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how to motivate employees


In this section four different contemporary views on motivation will be discussed these motivation theories can help managers understand how to motivate their staff. These four theories are equity theory, expectancy theory, reinforcement theory, and goal setting theory. These four theories are all different views on motivation each theory will be discussed in details below. Equity theory will be discussed first.
The equity theory of motivation is based on the fact that people are motivated first to achieve and then to maintain a sense of equity. Equity refers to the distribution of rewards in direct equality to the contribution of each employee to the organization. Everyone needs not to receive the same rewards, but the rewards should be in accordance with individual contributions. According to the theory, the idea of equity is as follows:

1) First, a development of an input-to-outcome ratio. Inputs are the things that are contributed to the organization. Outcomes are the things we get from the organization, e.g. a hard working employee who gets well paid by his organization he works for.
2) Next, a comparison of this ratio is made with what we perceive as the input-to-outcome ratio for some other person, called the comparison other.
3) If the two ratios are roughly the same, you feel that the organization is treating you equitably and are motivated to leave things as they are.
If our ratio is the lower of the two, you will feel under rewarded and are motivated to change things you may decrease your own inputs by not working so hard, leave the work situation or try to increase our total outcomes by asking for a raise in pay. This shows that the equity theory is most relevant to pay as an outcome. It is important for an organization to know how much work each employee produces and if they are well paid, it is certainly not fair if an employee who does not work hard gets paid a reasonable amount of money and an other employee who does work hard is underpaid, not only will this employee get unmotivated but it might lead to resignation from the company.

3.2 Expectancy Theory.
Expectancy theory, developed by Victor Vroom is a very complex model of motivation that is based on a simple assumption. According to expectancy theory, motivation depends on how much we want something and on how likely we are to get it. A short scenario is given below to understand this model of motivation.
Two airline sales reservations agents who are candidates for promotion to one sales reservations manager’s job. Bill has had a very good sales year and always gets good performance evaluations. But he is not sure he wants the job because it requires a great deal of travel, long working hours, and much stress and pressure. Susan wants the job as much as Bill, and she thinks she has a good chance of getting it. Her sales have improved this past year, and her evaluations are the best in the company. Expectancy theory would predict that Bill is not very motivated to seek the promotion. But Susan is very motivated to seek the promotion, because she wants it and thinks she can get it.

Expectancy theory is complex because each action that is taken is likely to lead to several different outcomes, some that we may want and others that we may not want. For example, if people work hard and put in a lot of extra hours, several things may happen. They may get a pay raise, they may be promoted, they may gain valuable new job skills or it might have bad outcomes such as having less time to spend with their families and cut back on social life.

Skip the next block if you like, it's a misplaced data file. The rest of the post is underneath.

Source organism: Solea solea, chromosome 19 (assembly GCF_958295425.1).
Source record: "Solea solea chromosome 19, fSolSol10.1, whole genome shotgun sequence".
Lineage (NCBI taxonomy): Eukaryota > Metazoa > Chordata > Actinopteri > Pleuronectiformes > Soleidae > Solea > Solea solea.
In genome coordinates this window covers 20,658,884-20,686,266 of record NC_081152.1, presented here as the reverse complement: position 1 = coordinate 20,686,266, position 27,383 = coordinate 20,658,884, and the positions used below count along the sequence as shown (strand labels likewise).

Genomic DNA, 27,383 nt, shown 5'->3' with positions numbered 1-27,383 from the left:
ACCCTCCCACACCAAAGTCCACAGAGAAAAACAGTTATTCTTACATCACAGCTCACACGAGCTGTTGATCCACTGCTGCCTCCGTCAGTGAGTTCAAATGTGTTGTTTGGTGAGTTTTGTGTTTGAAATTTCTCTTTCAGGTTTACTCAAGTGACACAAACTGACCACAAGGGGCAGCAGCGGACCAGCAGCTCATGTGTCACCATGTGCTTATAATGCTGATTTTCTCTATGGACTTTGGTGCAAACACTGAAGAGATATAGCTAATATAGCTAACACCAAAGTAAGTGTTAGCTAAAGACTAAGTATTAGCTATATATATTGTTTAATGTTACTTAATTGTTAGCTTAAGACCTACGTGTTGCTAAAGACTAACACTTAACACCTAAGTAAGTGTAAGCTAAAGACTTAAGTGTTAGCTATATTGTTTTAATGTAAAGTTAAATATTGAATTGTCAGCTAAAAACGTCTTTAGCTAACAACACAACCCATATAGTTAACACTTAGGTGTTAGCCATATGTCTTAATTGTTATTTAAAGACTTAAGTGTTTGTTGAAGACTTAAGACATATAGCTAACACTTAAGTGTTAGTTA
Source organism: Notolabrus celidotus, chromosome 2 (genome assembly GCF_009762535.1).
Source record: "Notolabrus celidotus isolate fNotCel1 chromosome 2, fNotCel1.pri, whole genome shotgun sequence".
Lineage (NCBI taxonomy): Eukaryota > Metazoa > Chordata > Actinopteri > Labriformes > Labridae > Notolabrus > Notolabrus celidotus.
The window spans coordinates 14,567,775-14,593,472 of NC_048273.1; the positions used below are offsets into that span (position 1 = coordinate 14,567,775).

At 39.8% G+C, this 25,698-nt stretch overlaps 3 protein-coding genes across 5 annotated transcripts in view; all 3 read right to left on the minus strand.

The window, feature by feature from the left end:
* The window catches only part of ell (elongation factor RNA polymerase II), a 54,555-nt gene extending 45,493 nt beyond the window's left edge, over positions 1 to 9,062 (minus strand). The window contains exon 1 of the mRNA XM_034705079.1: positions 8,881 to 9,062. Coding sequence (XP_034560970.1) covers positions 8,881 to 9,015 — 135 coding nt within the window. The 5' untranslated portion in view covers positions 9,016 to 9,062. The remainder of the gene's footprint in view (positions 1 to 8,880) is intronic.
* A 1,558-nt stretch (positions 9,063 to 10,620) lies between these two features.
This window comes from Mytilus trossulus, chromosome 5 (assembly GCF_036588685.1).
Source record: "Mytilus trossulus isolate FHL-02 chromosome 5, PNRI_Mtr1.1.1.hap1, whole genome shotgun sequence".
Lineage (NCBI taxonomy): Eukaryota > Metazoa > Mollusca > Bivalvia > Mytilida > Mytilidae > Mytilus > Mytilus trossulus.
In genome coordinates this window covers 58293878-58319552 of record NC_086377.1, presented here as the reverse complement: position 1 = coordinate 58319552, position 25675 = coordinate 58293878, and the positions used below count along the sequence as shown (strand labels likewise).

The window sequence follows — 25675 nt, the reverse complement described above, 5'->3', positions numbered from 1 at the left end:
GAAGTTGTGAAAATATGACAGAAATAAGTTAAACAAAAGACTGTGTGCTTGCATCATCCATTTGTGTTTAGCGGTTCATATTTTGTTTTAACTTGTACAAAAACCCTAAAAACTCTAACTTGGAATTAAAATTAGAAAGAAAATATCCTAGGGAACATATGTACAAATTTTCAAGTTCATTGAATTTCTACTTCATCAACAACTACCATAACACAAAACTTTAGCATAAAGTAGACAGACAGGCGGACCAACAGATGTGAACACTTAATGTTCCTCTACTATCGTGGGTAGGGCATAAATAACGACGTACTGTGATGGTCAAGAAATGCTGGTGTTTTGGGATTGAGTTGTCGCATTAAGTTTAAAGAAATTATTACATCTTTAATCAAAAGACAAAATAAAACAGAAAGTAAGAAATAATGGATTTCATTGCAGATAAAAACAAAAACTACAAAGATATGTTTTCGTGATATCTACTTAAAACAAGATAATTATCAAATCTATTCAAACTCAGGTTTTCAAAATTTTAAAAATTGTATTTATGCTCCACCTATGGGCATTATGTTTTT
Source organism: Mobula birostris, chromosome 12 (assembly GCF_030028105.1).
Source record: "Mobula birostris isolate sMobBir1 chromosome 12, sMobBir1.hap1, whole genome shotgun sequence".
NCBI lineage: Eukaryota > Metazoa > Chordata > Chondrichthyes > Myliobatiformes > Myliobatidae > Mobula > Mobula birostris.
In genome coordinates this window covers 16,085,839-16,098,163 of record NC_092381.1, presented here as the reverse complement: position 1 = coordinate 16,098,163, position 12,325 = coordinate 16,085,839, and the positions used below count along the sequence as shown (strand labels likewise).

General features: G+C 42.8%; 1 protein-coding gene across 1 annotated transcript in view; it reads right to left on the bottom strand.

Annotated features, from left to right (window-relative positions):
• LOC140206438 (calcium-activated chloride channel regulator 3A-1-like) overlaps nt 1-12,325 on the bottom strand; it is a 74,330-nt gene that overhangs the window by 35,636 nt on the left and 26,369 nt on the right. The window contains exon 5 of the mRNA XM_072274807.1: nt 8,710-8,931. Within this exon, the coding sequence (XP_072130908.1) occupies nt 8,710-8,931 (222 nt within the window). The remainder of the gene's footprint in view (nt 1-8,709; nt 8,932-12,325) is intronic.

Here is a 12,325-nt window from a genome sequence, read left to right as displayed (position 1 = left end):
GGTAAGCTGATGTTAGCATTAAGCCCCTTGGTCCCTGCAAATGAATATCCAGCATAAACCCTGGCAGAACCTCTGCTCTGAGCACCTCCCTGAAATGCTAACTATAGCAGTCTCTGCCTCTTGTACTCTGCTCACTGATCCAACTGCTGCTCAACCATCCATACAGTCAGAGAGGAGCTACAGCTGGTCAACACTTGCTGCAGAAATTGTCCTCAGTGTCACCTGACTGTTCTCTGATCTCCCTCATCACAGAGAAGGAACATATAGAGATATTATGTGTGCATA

Expectancy theory has several useful guidelines for managers. It suggests that managers must recognize the following:
1) Employees work for a variety of reasons.
2) These reasons, or expected outcomes, may change over time.
3) It is necessary to clearly show employees how they can attain the outcomes they desire.
Basically the expectancy theory shows that getting promoted or getting a better job position could lead to outcomes the employees would not want. Getting better paid or promoted would not conclude that the employee will get motivated as we have seen in the above scenario where Bill has a good sales year and always gets good performance evaluations but he does not want the job because it requires long working hours and stress. Paula would be more suitable for the job because she is highly motivated and can probably deal with the requirements and the negative outcomes such as cutting back on social life.

3.3 Reinforcement Theory
Reinforcement theory states that behavior that is rewarded is likely to be repeated, whereas behavior that has been punished is less likely to recur. Reinforcement is an action that follows directly from a particular behavior. Reinforcements can be used in a number of different ways:
*A positive reinforcement strengthens desired behavior by providing a reward e.g. an customer service agent at the airport who took over her colleagues jobs because they were absent and dealt with all the issues at once, she could be rewarded for her hard work which might get her motivated to work harder and take up more tasks at once.
*Punishment is an undesired consequence that follows from undesirable behavior e.g.a flight attendant who is rude to her customers might get punished or be given a warning, this way this behavior might not occur again.
Reinforcement can work effectively but in general, positive reinforcement might be the most effective action because as it states behavior that is rewarded is likely to be repeated.

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